Origin of Species





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Discus: College Confidential Café: 2004 Archive: Origin of Species
By Myway (Myway) on Tuesday, August 31, 2004 - 07:22 am: Edit

Has anybody ever had to read the Origin of Species by Darwin? I have to for my English 101 class and I extremely hate it! It's like reading a scientist's detailed observations on finches and what not. Plus, there are many allusions (am I using the literary term correctly?) to all these other papers written by other scientists that just go over my head. And in addition, the titles for all the subchapter completely sum the subchapter up; as in, I feel reading the subchapters is a waste of time since their titles sum it up completely.

Anyway, I haven't yet been able to ask my professor. But what am I suppose to be getting out of this? Something tells me I shouldn't really be paying attention to the info but the techniques he uses to "persuade" his argument.

I've looked to see if SparkNotes has a guide, and even they don't. Ack!

By Foreignboy (Foreignboy) on Tuesday, August 31, 2004 - 09:05 am: Edit

Origin of Species for English class? I too find that strange.

By Vadim (Vadim) on Tuesday, August 31, 2004 - 11:17 am: Edit

I'm a rising high school senior, and I'm reading the book "for fun." It isn't the most exciting work ever written, and Darwin is very repetative in some respects, but one must take into account that when the book was published, his theory was revolutionary. Very few people accepted such ideas, and he had to make a very strong argument. He was directly competing with the Judeo-Christian account of creation, and this made his arguments very controversial.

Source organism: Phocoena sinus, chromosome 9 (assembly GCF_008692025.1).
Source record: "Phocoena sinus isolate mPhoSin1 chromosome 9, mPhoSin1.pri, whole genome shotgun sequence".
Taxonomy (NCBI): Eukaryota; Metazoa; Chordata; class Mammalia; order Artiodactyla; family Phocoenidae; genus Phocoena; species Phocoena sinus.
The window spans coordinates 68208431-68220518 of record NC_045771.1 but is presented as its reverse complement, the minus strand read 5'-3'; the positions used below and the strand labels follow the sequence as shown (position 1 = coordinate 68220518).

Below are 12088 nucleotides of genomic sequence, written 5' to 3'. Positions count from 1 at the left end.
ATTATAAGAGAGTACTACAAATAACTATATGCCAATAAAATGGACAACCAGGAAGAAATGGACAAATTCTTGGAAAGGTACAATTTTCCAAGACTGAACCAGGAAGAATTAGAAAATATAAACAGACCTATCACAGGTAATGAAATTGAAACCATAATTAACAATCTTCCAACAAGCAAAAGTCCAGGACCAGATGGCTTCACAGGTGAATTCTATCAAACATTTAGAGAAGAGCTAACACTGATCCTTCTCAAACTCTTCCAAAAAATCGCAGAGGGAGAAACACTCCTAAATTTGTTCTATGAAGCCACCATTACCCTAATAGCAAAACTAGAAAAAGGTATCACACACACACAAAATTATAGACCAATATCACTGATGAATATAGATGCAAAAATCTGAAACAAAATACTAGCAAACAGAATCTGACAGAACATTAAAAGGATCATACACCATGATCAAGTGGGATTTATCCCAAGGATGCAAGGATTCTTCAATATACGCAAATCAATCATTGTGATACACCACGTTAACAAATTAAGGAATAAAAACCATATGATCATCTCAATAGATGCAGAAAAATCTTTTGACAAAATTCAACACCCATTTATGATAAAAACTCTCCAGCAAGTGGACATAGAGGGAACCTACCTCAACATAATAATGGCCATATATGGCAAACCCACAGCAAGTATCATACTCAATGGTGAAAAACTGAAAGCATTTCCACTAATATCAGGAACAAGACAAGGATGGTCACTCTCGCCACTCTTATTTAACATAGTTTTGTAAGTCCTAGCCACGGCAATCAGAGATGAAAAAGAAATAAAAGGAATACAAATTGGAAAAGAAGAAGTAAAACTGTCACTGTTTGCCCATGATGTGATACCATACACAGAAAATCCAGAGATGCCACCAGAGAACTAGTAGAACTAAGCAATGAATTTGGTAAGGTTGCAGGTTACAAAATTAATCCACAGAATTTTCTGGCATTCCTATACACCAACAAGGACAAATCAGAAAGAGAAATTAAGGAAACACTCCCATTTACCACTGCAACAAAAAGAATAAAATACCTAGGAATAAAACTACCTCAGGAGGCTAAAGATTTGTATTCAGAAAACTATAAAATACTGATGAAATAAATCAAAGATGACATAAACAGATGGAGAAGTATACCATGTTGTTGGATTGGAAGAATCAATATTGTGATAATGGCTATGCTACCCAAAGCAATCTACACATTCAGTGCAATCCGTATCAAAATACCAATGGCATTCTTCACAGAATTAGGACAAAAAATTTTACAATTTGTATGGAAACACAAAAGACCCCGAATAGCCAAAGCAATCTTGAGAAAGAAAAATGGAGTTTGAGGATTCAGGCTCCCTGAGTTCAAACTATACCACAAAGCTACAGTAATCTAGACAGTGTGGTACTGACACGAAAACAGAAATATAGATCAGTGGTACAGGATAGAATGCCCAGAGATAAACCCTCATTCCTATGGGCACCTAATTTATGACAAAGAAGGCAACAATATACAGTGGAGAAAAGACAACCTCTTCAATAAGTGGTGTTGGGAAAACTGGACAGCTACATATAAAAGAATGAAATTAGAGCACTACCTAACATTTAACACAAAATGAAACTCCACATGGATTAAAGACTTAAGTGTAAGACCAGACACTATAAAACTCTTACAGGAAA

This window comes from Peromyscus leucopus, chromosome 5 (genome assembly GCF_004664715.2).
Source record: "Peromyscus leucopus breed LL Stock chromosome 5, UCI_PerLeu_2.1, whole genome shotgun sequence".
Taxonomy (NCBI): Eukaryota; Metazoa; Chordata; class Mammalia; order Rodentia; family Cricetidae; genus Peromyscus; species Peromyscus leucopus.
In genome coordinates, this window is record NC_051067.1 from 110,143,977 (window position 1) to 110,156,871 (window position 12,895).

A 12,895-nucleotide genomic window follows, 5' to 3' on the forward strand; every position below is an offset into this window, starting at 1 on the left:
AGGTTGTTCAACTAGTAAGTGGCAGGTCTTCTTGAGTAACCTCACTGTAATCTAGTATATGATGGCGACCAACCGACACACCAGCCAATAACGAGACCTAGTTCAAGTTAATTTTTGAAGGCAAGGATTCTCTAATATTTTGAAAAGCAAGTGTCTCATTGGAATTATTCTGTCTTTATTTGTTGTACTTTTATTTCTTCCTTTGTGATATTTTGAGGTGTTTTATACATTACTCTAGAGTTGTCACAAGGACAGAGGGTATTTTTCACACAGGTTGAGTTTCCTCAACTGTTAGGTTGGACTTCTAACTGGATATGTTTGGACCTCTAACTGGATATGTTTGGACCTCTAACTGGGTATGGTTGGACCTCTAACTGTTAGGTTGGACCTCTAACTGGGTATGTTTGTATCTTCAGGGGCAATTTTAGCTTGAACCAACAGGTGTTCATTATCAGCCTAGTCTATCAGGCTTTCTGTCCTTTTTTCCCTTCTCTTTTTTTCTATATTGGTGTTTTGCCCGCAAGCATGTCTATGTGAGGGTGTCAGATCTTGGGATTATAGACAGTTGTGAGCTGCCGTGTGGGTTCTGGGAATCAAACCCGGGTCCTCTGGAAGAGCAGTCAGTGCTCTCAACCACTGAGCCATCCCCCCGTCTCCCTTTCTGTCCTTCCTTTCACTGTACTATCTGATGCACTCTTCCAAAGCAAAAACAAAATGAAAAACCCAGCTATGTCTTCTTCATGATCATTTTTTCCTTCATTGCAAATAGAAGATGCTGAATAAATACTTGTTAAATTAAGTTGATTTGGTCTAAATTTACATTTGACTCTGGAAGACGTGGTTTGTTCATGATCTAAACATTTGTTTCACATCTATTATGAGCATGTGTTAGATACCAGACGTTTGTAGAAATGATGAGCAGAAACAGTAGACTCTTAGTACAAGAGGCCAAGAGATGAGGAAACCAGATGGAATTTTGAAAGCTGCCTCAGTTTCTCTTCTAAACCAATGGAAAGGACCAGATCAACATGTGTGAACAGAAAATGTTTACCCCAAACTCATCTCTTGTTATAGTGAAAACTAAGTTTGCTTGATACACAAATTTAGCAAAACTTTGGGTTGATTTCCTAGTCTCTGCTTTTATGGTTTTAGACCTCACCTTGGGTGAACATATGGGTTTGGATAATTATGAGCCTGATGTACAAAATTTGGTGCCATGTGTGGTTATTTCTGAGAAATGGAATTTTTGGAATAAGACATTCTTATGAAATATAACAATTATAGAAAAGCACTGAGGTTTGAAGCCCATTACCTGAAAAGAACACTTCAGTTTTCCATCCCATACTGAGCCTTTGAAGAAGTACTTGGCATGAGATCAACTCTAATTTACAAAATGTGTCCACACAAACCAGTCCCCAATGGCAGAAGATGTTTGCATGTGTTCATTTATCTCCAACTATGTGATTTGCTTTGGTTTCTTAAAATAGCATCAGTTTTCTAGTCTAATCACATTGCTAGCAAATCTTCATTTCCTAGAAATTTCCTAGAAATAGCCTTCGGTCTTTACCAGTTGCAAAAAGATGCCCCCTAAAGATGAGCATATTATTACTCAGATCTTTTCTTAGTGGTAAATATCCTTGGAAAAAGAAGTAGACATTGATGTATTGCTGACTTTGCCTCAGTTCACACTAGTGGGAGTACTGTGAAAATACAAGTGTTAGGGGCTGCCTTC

As far as what significance this book has now, Darwin does make some interesting points which I had never considered. For example, he discusses the fact that there is no fundamnetal difference between species and varieties, and that all the zoological classifications are somewhat arbitrary and that nature is much more gradual than these man-made divisions. He sees nature as one interconnected system rather than a series of indpendently created and indiivdual parts. I think that the most important thing to consider is simply how different his ideas were and how remarkable it is that he almost singlehandedly discovered one of the most important properties of nature so long ago.

By Davidrune (Davidrune) on Tuesday, August 31, 2004 - 02:34 pm: Edit

Evolution is the work of the devil. God created the world.

The earth is 6000 years young.

By Phlogistonfreak (Phlogistonfreak) on Tuesday, August 31, 2004 - 03:00 pm: Edit

I read it, and decided that while it is necessary for a technical paper to present a very large amount of evidence to prove a case, particularly against so overwhelming of public opinion, it is now a very good candidate for some serious SparkNotes condensation. I found it interesting in retrospect, albeit rather boring to read.
I would suspect that the teacher would ask for basic facts (hopefully stuff you could get from the headings of the subchapters) simply because it is the sort of book so many students wouldn't read.

By Newnudad (Newnudad) on Tuesday, August 31, 2004 - 03:35 pm: Edit

Davidrune - You're kidding right? Right! Whew! I thought I was going to have to open a can of Anthropological Gluteus Maximus Contusions for you,(Butt-kicking to you non-scientific folk), but since you're kidding, I can give it a rest! Ha Ha, had me fooled for a second!


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